FORT HOOD, Texas, Oct. 17 (UPI) -- Two former U.S. military officials said ordering a soldier to erase cellphone videos of the mass shooting at Fort Hood, Texas, could be a crime.
Pfc. Lance Aviles, who escaped the shooting at Fort Hood last year that left 13 dead and at least 32 injured, said during an evidentiary hearing Friday for the accused, Maj. Nidal Malik Hasan, that an officer and a non-commissioned officer ordered him to delete the video on the day of the shooting, the San Antonio Express-News.
"It could be obstruction of justice because it could be potentially destruction of important evidence," Washington attorney F. Whitten Peters told the newspaper. Peters was was the Pentagon's No. 2 lawyer from 1995 to 1997, then became the Air Force's top civilian leader.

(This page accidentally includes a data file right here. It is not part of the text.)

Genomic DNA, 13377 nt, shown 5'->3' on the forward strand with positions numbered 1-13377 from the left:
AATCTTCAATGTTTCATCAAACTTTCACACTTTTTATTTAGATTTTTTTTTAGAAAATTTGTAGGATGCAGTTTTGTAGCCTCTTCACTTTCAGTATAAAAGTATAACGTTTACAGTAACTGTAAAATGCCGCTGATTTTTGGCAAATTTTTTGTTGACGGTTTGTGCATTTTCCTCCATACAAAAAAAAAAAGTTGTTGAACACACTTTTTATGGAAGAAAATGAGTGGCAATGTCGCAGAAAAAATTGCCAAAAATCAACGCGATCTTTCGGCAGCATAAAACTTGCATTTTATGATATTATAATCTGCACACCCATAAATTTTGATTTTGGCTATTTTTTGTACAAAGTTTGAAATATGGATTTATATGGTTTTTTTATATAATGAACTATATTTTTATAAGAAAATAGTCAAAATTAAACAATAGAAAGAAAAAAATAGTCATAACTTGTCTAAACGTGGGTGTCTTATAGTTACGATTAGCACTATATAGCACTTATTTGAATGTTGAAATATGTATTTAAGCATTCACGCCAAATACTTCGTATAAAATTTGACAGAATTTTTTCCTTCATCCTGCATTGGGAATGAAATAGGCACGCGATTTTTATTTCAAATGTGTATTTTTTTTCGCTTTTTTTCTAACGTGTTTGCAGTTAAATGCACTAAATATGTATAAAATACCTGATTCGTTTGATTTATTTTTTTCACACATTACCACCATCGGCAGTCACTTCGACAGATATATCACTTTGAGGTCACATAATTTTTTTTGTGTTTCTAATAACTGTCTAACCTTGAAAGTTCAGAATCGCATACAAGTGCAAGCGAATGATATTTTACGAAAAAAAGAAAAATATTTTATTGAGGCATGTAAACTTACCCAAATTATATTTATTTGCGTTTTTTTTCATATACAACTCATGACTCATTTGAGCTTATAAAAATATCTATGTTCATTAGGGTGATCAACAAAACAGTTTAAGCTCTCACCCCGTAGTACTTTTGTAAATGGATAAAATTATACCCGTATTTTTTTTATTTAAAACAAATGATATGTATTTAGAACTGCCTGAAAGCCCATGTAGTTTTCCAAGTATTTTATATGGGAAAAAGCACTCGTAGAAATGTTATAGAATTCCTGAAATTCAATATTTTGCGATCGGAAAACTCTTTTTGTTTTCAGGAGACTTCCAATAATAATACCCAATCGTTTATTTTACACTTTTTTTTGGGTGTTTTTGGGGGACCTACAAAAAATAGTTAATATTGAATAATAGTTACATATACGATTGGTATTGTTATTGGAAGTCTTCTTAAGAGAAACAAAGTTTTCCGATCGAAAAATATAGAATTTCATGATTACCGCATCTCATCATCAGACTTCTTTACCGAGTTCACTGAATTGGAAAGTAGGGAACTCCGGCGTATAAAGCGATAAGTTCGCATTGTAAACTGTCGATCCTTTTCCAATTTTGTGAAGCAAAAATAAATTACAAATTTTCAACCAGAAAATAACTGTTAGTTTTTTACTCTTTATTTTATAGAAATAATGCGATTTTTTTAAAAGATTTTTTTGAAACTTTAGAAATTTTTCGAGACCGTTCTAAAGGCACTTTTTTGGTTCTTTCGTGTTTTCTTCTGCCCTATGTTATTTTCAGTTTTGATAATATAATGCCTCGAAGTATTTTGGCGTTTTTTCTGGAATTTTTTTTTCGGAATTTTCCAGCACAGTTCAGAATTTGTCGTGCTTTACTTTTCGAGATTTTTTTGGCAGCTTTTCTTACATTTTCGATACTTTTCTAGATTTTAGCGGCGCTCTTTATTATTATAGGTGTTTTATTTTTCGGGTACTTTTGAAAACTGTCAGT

Morris Davis, who served as the third chief prosecutor in the Guantanamo military commissions, said those involved in the video destruction could be held criminally liable, the report said.
Aviles didn't mention the videos when he met with Texas Rangers days after the Nov. 5 shooting, Hasan's lawyer, retired Army Col. John Galligan said, but did during a Dec. 9 interview with Fort Hood's Criminal Investigation Division.